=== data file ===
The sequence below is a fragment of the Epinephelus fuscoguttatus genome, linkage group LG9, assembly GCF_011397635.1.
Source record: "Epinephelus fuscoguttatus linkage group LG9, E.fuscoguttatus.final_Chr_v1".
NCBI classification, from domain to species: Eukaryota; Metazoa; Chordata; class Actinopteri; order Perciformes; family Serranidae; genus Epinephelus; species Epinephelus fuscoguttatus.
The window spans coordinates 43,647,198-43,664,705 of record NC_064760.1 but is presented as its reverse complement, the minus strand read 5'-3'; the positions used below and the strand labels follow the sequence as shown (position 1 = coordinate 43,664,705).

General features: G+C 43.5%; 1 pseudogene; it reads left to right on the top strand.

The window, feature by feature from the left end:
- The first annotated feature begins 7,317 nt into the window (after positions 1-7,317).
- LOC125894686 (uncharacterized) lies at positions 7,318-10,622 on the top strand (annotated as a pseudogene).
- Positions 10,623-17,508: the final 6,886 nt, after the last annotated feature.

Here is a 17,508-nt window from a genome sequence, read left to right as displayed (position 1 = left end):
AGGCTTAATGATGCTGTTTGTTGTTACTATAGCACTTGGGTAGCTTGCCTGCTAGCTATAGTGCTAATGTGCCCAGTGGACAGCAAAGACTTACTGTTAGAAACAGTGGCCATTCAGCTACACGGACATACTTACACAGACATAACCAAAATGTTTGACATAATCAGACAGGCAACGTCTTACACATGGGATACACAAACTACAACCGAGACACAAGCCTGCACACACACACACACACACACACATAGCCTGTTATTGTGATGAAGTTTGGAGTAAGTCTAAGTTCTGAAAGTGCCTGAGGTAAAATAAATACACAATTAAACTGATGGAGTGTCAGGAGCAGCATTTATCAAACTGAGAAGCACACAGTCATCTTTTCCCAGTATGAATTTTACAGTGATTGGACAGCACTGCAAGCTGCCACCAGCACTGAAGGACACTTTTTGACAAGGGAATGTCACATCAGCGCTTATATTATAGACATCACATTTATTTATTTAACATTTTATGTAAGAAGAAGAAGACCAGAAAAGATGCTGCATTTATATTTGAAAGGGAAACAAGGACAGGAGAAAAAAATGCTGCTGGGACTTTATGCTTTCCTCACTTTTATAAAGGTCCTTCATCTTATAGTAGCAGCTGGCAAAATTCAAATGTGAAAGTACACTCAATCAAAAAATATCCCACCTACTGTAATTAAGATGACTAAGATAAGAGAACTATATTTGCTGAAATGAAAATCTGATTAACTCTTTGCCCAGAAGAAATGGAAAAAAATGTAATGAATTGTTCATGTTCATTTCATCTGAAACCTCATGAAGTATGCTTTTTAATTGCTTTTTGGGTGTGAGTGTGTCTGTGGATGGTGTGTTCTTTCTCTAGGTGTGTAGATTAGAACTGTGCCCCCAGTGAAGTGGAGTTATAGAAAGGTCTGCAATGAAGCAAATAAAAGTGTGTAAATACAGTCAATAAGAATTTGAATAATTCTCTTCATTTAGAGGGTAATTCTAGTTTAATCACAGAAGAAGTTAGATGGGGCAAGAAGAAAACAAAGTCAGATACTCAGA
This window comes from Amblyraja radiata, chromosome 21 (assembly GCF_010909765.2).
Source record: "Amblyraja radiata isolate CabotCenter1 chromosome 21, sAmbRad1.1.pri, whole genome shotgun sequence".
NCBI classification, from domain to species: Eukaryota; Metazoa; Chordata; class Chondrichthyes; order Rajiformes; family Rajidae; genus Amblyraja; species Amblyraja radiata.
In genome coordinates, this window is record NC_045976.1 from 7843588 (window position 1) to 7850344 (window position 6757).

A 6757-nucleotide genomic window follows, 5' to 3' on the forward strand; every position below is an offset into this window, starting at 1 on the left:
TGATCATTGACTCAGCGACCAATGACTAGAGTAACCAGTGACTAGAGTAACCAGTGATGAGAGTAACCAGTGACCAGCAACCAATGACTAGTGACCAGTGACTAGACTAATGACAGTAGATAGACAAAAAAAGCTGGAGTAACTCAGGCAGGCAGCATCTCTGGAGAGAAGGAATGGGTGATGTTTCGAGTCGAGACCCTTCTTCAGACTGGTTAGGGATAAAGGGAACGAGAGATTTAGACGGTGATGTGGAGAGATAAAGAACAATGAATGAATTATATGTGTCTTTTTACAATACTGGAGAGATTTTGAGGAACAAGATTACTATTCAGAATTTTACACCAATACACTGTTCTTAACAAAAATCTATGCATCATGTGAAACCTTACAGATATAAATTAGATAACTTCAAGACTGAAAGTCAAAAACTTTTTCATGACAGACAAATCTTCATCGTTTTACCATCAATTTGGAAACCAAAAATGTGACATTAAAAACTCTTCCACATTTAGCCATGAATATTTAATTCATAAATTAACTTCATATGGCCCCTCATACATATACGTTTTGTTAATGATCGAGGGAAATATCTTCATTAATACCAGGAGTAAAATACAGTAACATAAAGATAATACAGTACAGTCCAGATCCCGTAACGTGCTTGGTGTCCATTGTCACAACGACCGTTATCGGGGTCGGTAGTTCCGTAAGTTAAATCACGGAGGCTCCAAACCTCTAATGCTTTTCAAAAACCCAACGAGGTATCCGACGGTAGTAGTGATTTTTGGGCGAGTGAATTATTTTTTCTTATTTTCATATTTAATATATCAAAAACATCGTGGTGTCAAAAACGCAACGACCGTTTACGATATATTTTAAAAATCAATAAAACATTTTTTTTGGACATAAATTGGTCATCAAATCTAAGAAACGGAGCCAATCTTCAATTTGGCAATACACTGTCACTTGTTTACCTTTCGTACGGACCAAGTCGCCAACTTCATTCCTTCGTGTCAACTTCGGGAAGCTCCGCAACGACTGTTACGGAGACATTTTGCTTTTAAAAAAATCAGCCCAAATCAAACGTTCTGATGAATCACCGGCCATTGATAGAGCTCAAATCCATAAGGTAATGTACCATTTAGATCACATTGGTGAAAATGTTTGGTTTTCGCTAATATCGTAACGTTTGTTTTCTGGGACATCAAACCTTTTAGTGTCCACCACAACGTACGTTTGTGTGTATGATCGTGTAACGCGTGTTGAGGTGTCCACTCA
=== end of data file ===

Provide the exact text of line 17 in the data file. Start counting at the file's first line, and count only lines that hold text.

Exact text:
TGATCATTGACTCAGCGACCAATGACTAGAGTAACCAGTGACTAGAGTAACCAGTGATGAGAGTAACCAGTGACCAGCAACCAATGACTAGTGACCAGTGACTAGACTAATGACAGTAGATAGACAAAAAAAGCTGGAGTAACTCAGGCAGGCAGCATCTCTGGAGAGAAGGAATGGGTGATGTTTCGAGTCGAGACCCTTCTTCAGACTGGTTAGGGATAAAGGGAACGAGAGATTTAGACGGTGATGTGGAGAGATAAAGAACAATGAATGAATTATATGTGTCTTTTTACAATACTGGAGAGATTTTGAGGAACAAGATTACTATTCAGAATTTTACACCAATACACTGTTCTTAACAAAAATCTATGCATCATGTGAAACCTTACAGATATAAATTAGATAACTTCAAGACTGAAAGTCAAAAACTTTTTCATGACAGACAAATCTTCATCGTTTTACCATCAATTTGGAAACCAAAAATGTGACATTAAAAACTCTTCCACATTTAGCCATGAATATTTAATTCATAAATTAACTTCATATGGCCCCTCATACATATACGTTTTGTTAATGATCGAGGGAAATATCTTCATTAATACCAGGAGTAAAATACAGTAACATAAAGATAATACAGTACAGTCCAGATCCCGTAACGTGCTTGGTGTCCATTGTCACAACGACCGTTATCGGGGTCGGTAGTTCCGTAAGTTAAATCACGGAGGCTCCAAACCTCTAATGCTTTTCAAAAACCCAACGAGGTATCCGACGGTAGTAGTGATTTTTGGGCGAGTGAATTATTTTTTCTTATTTTCATATTTAATATATCAAAAACATCGTGGTGTCAAAAACGCAACGACCGTTTACGATATATTTTAAAAATCAATAAAACATTTTTTTTGGACATAAATTGGTCATCAAATCTAAGAAACGGAGCCAATCTTCAATTTGGCAATACACTGTCACTTGTTTACCTTTCGTACGGACCAAGTCGCCAACTTCATTCCTTCGTGTCAACTTCGGGAAGCTCCGCAACGACTGTTACGGAGACATTTTGCTTTTAAAAAAATCAGCCCAAATCAAACGTTCTGATGAATCACCGGCCATTGATAGAGCTCAAATCCATAAGGTAATGTACCATTTAGATCACATTGGTGAAAATGTTTGGTTTTCGCTAATATCGTAACGTTTGTTTTCTGGGACATCAAACCTTTTAGTGTCCACCACAACGTACGTTTGTGTGTATGATCGTGTAACGCGTGTTGAGGTGTCCACTCA